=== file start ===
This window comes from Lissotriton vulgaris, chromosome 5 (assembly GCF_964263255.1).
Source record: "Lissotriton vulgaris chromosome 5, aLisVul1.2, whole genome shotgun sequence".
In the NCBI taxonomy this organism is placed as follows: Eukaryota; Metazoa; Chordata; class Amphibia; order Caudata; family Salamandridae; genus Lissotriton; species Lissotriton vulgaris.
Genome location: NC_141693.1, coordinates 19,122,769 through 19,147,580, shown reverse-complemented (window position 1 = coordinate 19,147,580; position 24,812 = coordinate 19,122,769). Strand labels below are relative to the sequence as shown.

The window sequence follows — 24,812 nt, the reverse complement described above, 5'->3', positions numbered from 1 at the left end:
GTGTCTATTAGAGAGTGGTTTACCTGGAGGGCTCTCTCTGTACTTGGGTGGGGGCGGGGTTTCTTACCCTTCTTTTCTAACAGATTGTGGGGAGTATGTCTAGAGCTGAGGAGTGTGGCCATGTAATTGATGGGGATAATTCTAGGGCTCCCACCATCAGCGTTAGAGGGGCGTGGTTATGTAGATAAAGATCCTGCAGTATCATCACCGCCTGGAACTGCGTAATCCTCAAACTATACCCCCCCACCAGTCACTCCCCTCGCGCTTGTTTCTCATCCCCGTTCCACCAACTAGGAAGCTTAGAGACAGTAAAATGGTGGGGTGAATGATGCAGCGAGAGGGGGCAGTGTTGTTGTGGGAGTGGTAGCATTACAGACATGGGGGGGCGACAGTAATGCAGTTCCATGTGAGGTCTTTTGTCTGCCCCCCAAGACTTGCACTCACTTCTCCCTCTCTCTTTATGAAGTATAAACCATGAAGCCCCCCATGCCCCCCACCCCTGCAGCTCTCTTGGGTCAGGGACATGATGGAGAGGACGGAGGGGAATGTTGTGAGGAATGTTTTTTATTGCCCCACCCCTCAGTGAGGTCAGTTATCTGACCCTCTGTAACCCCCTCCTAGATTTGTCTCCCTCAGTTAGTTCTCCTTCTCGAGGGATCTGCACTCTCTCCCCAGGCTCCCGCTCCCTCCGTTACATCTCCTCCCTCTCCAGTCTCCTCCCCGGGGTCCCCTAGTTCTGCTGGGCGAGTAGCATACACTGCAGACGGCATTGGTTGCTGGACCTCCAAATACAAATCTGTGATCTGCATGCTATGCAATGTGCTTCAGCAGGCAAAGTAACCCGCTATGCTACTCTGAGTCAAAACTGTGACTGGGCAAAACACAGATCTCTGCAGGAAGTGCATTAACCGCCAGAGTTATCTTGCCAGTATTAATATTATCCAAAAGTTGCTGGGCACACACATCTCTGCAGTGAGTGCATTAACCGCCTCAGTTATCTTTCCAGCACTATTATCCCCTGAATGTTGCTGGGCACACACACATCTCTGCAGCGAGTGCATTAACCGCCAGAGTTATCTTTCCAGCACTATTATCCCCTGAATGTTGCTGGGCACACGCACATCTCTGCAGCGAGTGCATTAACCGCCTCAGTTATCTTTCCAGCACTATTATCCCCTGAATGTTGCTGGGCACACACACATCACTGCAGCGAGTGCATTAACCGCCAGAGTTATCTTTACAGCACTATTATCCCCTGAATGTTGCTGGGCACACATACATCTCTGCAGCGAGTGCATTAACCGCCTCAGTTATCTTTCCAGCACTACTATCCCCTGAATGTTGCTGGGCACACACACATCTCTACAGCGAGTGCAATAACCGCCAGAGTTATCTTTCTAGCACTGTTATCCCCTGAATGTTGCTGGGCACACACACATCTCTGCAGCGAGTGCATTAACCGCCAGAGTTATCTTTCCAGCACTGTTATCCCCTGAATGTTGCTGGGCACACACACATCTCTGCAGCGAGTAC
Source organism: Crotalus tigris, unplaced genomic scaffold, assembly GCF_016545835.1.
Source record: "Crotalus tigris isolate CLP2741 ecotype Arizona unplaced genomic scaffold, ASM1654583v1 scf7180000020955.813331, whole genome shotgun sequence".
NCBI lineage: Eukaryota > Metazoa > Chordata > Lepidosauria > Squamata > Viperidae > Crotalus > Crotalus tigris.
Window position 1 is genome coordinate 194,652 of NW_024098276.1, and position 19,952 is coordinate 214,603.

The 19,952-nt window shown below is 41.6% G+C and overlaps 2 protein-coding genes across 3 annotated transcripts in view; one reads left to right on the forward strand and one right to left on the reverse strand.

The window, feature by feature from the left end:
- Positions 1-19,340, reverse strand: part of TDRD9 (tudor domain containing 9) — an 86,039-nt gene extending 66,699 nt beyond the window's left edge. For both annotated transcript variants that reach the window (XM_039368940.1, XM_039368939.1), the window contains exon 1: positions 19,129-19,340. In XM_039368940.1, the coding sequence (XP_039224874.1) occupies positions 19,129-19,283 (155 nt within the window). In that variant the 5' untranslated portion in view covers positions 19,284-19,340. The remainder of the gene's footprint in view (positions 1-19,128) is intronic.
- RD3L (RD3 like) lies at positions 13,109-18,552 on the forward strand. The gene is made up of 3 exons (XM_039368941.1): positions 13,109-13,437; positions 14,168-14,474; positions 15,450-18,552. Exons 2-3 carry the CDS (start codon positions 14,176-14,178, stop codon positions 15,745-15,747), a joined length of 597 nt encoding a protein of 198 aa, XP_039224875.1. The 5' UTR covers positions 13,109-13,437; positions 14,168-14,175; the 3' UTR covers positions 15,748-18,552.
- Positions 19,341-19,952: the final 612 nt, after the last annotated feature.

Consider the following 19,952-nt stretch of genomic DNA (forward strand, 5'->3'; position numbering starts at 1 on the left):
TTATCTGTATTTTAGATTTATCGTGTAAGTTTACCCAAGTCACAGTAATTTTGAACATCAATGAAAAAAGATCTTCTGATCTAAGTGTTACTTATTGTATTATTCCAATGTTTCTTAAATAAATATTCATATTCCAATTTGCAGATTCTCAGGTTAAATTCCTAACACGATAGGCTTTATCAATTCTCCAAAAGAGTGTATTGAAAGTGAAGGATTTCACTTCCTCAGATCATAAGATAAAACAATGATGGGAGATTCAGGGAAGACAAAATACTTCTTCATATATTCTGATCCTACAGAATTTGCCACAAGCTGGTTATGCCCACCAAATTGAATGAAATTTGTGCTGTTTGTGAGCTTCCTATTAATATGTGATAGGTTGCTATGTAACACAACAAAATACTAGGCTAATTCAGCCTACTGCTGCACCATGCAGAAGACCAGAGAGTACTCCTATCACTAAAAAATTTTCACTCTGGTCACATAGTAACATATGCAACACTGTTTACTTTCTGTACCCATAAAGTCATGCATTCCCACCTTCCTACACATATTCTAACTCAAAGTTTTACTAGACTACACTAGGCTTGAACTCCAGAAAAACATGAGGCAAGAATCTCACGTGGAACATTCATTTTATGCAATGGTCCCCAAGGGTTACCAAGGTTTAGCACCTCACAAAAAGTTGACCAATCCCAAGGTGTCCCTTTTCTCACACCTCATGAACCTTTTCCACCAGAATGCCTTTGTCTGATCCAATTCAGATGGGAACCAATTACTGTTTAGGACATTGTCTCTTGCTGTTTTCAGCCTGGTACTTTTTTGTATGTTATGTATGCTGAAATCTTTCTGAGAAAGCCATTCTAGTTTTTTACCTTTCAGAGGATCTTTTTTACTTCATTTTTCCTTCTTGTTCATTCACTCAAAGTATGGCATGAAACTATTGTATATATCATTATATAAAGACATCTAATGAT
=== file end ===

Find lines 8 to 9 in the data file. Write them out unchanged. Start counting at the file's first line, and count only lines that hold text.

Source record: "Crotalus tigris isolate CLP2741 ecotype Arizona unplaced genomic scaffold, ASM1654583v1 scf7180000020955.813331, whole genome shotgun sequence".
NCBI lineage: Eukaryota > Metazoa > Chordata > Lepidosauria > Squamata > Viperidae > Crotalus > Crotalus tigris.